Military youth (dependents) often grow up to serve in the military. I see a certain percentage of my children as potential military officers, politicians, world leaders, and policy makers. Mick Mulroy (Senior Fellow for the Middle East Institute, ABC News National Security Analyst, and a co-founder of the Lobo Institute) and Donald Roberson have spoken – as well as written – extensively on the importance of teaching Stoicism and its place in the U.S. military. They write, “The U.S. military must inject this concept of wisdom, and flexible thinking, at the earliest possible stage.” I absolutely agree, and the earliest possible stage is childhood not bootcamp. Children are flexible. Their brains are built for Stoicism. Marcus Aurelius was proof.

“That is inside of your control. You can take good care of yourself, make good choices…Make your life last longer. You can try. Trying is inside of your control. Good idea. But what happens if the freezer gets unplugged or the electricity goes out?”

The children thought this was funny. “The ice cream melts.”

“Just like life.” many added; that it was outside of our control and that’s ok.  

What do you think is the best piece of practical advice we could give to our children to help them through the rest of life?

Practice the four virtues while embracing the dichotomy of control.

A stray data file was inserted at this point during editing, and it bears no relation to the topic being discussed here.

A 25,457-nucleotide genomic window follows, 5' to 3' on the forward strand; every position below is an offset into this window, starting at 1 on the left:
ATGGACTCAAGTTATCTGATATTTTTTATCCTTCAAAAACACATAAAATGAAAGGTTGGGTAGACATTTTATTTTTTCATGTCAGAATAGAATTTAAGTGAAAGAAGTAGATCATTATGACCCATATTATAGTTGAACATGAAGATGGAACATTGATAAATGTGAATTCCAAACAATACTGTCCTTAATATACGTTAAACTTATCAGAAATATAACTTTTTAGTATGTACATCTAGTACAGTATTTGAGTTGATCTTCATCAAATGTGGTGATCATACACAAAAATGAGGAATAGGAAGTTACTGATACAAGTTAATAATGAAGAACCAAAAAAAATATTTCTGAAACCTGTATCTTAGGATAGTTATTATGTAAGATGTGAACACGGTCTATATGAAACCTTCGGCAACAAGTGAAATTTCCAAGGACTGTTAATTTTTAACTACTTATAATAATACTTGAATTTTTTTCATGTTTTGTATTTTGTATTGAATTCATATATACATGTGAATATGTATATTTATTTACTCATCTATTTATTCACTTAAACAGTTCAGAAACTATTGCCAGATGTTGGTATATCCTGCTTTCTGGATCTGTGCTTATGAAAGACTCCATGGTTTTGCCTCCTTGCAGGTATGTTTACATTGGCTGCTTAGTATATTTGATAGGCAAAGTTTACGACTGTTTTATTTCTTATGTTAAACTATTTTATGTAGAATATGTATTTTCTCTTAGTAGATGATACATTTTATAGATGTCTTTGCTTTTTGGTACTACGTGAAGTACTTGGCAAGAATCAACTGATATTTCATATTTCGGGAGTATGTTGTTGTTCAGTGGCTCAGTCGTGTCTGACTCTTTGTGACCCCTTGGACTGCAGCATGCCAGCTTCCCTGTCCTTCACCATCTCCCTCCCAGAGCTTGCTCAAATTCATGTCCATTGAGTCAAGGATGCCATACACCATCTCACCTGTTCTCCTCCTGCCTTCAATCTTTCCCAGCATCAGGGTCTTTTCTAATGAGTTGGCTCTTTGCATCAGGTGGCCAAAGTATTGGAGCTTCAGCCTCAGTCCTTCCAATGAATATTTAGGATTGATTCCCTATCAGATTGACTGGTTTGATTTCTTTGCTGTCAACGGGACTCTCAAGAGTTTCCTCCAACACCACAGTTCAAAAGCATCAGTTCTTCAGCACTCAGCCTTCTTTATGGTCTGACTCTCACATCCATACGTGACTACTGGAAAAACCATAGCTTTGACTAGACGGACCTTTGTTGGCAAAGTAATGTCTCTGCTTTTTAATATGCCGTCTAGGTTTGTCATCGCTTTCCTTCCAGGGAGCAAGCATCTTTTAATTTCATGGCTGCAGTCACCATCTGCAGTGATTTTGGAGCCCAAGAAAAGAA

Through games and storytelling this advice is well received by the youth in our program. The four virtues serve as our center’s rules and are reinforced by our Marcus Moments incentive program.

A Marcus Moment is much more than a raffle ticket. It is a moment for self-reflection, appreciation, and pride. With every ticket given we explain to the receiving youth that Marcus Aurelius had many moments in life, as they do, where he practiced -or had to call upon – the four virtues (wisdom, justice, courage, and temperance). Each ticket lists the four virtues. There is space provided on the ticket to write the child’s name, brief description of child’s action/situation, circle the virtue(s), and for the giver to sign their name. The Marcus Aurelius Fan Club (which was started by a child while I was on a lunch break) holds a weekly Friday Marcus Moment Raffle. For each ticket drawn, we read the virtue(s) and description out loud to the group prior to announcing the winner’s name. We post the Marcus Moments on the wall as they are earned. Throughout the week – the wall gets fuller – children love looking at the Marcus Moments on the wall.